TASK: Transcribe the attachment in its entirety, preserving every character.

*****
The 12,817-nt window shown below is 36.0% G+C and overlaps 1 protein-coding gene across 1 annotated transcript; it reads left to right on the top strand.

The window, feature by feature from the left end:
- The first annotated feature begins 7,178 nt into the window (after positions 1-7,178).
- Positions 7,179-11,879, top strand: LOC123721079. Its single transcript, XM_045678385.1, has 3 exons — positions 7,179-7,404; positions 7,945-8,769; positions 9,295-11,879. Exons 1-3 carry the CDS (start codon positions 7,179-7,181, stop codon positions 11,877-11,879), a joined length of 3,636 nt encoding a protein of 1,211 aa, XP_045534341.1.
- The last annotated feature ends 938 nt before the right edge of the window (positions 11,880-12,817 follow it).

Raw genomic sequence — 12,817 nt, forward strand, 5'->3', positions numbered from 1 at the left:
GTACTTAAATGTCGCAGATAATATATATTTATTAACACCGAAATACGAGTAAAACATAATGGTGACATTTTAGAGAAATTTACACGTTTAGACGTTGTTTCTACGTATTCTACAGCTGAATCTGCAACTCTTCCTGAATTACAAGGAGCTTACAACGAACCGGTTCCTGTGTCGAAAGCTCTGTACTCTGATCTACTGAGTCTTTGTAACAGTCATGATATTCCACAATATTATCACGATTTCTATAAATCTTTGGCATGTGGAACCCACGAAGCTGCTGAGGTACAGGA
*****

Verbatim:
The 12,817-nt window shown below is 36.0% G+C and overlaps 1 protein-coding gene across 1 annotated transcript; it reads left to right on the top strand.

The window, feature by feature from the left end:
- The first annotated feature begins 7,178 nt into the window (after positions 1-7,178).
- Positions 7,179-11,879, top strand: LOC123721079. Its single transcript, XM_045678385.1, has 3 exons — positions 7,179-7,404; positions 7,945-8,769; positions 9,295-11,879. Exons 1-3 carry the CDS (start codon positions 7,179-7,181, stop codon positions 11,877-11,879), a joined length of 3,636 nt encoding a protein of 1,211 aa, XP_045534341.1.
- The last annotated feature ends 938 nt before the right edge of the window (positions 11,880-12,817 follow it).

Raw genomic sequence — 12,817 nt, forward strand, 5'->3', positions numbered from 1 at the left:
GTACTTAAATGTCGCAGATAATATATATTTATTAACACCGAAATACGAGTAAAACATAATGGTGACATTTTAGAGAAATTTACACGTTTAGACGTTGTTTCTACGTATTCTACAGCTGAATCTGCAACTCTTCCTGAATTACAAGGAGCTTACAACGAACCGGTTCCTGTGTCGAAAGCTCTGTACTCTGATCTACTGAGTCTTTGTAACAGTCATGATATTCCACAATATTATCACGATTTCTATAAATCTTTGGCATGTGGAACCCACGAAGCTGCTGAGGTACAGGA